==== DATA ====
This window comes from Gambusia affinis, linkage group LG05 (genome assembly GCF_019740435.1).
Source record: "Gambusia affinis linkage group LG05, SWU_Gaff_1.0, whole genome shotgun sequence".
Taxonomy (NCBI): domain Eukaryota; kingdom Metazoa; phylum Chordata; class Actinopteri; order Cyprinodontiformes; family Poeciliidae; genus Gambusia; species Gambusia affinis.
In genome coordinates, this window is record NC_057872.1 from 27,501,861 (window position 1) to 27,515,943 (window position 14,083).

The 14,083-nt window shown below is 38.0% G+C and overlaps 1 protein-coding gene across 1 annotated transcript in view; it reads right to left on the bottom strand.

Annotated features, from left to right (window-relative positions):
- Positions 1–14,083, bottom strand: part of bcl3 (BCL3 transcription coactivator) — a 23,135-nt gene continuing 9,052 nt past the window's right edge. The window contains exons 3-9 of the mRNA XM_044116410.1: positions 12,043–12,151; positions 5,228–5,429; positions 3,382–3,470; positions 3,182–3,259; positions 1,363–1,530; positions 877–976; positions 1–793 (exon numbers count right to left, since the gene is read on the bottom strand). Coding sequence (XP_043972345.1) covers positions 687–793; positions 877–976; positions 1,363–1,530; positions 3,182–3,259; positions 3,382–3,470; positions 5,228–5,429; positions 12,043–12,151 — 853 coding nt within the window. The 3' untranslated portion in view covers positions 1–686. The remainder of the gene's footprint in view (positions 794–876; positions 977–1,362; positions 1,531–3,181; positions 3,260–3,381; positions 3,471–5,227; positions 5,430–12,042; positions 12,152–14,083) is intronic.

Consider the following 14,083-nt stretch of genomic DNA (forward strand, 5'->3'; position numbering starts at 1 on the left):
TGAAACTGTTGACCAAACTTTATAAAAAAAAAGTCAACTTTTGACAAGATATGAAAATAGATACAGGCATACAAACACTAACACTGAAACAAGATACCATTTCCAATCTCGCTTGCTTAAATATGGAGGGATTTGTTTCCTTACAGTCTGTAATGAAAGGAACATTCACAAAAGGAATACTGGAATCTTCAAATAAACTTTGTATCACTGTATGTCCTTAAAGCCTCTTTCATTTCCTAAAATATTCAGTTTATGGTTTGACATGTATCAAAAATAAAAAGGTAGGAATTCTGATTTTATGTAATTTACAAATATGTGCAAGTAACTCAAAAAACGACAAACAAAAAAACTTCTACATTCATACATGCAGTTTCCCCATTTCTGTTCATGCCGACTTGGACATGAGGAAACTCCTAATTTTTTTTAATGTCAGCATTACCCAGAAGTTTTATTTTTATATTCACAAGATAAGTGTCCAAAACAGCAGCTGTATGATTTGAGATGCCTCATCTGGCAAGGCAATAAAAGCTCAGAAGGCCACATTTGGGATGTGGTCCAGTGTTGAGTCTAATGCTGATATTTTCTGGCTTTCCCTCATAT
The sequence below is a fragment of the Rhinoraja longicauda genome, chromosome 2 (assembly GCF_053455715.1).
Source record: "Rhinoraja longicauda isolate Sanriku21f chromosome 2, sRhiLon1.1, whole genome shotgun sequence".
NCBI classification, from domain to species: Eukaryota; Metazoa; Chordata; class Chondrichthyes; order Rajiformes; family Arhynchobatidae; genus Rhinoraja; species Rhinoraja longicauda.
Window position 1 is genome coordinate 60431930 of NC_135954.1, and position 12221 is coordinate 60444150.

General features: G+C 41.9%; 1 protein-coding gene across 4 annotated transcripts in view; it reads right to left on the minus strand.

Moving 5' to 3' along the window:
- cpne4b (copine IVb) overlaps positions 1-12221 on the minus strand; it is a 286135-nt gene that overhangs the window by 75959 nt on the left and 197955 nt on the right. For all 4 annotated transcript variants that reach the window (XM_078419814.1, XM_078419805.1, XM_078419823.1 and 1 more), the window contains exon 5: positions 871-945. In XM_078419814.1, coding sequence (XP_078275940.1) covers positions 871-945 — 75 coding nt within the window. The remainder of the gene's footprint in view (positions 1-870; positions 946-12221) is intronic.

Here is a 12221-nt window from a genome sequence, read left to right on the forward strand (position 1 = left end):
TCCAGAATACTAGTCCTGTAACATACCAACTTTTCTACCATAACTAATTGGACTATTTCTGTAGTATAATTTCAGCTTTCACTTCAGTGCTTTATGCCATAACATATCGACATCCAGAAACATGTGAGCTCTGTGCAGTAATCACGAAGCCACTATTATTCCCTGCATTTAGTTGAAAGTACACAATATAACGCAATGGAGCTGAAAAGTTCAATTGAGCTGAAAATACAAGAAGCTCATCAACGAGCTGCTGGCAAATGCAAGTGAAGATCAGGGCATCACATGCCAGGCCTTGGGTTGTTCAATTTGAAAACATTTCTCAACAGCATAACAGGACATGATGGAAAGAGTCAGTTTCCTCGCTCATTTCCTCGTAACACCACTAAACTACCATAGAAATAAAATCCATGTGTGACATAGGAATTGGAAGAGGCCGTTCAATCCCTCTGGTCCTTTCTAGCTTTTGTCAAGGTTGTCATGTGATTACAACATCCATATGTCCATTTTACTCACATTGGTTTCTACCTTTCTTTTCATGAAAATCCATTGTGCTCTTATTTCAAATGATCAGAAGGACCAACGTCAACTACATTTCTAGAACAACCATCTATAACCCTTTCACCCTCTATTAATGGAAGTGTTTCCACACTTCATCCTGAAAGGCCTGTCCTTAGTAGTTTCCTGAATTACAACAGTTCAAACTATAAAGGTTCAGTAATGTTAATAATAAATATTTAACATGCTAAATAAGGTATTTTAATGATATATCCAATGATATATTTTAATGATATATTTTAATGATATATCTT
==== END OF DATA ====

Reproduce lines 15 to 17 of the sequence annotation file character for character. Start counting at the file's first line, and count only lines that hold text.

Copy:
Moving 5' to 3' along the window:
- cpne4b (copine IVb) overlaps positions 1-12221 on the minus strand; it is a 286135-nt gene that overhangs the window by 75959 nt on the left and 197955 nt on the right. For all 4 annotated transcript variants that reach the window (XM_078419814.1, XM_078419805.1, XM_078419823.1 and 1 more), the window contains exon 5: positions 871-945. In XM_078419814.1, coding sequence (XP_078275940.1) covers positions 871-945 — 75 coding nt within the window. The remainder of the gene's footprint in view (positions 1-870; positions 946-12221) is intronic.

Here is a 12221-nt window from a genome sequence, read left to right on the forward strand (position 1 = left end):